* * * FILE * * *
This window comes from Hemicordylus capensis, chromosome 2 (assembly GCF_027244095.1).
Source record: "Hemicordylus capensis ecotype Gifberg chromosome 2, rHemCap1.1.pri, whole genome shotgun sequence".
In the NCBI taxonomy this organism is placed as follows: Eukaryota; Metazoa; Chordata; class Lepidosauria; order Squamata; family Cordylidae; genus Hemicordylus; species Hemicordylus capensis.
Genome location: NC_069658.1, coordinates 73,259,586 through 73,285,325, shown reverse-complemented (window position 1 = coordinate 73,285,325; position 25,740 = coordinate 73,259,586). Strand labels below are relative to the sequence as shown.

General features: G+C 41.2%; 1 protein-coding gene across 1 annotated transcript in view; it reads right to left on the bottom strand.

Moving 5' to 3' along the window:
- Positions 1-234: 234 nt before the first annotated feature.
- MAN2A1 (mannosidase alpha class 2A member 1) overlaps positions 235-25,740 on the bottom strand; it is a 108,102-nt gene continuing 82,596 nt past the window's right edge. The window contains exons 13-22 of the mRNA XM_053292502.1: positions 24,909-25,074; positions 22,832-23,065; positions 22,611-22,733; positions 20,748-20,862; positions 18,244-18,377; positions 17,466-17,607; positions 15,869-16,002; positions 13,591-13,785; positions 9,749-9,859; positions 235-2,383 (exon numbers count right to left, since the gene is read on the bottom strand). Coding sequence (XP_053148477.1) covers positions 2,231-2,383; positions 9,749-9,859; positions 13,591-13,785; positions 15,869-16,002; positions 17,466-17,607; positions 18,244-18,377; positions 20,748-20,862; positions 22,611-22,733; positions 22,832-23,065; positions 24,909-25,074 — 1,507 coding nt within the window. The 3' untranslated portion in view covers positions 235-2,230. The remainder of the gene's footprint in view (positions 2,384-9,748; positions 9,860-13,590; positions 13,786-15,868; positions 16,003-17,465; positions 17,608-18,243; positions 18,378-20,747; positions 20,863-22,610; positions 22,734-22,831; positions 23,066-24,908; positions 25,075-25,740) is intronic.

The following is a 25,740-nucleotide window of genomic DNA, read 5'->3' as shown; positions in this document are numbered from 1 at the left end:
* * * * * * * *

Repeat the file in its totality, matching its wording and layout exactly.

This window comes from Hemicordylus capensis, chromosome 2 (assembly GCF_027244095.1).
Source record: "Hemicordylus capensis ecotype Gifberg chromosome 2, rHemCap1.1.pri, whole genome shotgun sequence".
In the NCBI taxonomy this organism is placed as follows: Eukaryota; Metazoa; Chordata; class Lepidosauria; order Squamata; family Cordylidae; genus Hemicordylus; species Hemicordylus capensis.
Genome location: NC_069658.1, coordinates 73,259,586 through 73,285,325, shown reverse-complemented (window position 1 = coordinate 73,285,325; position 25,740 = coordinate 73,259,586). Strand labels below are relative to the sequence as shown.

General features: G+C 41.2%; 1 protein-coding gene across 1 annotated transcript in view; it reads right to left on the bottom strand.

Moving 5' to 3' along the window:
- Positions 1-234: 234 nt before the first annotated feature.
- MAN2A1 (mannosidase alpha class 2A member 1) overlaps positions 235-25,740 on the bottom strand; it is a 108,102-nt gene continuing 82,596 nt past the window's right edge. The window contains exons 13-22 of the mRNA XM_053292502.1: positions 24,909-25,074; positions 22,832-23,065; positions 22,611-22,733; positions 20,748-20,862; positions 18,244-18,377; positions 17,466-17,607; positions 15,869-16,002; positions 13,591-13,785; positions 9,749-9,859; positions 235-2,383 (exon numbers count right to left, since the gene is read on the bottom strand). Coding sequence (XP_053148477.1) covers positions 2,231-2,383; positions 9,749-9,859; positions 13,591-13,785; positions 15,869-16,002; positions 17,466-17,607; positions 18,244-18,377; positions 20,748-20,862; positions 22,611-22,733; positions 22,832-23,065; positions 24,909-25,074 — 1,507 coding nt within the window. The 3' untranslated portion in view covers positions 235-2,230. The remainder of the gene's footprint in view (positions 2,384-9,748; positions 9,860-13,590; positions 13,786-15,868; positions 16,003-17,465; positions 17,608-18,243; positions 18,378-20,747; positions 20,863-22,610; positions 22,734-22,831; positions 23,066-24,908; positions 25,075-25,740) is intronic.

The following is a 25,740-nucleotide window of genomic DNA, read 5'->3' as shown; positions in this document are numbered from 1 at the left end: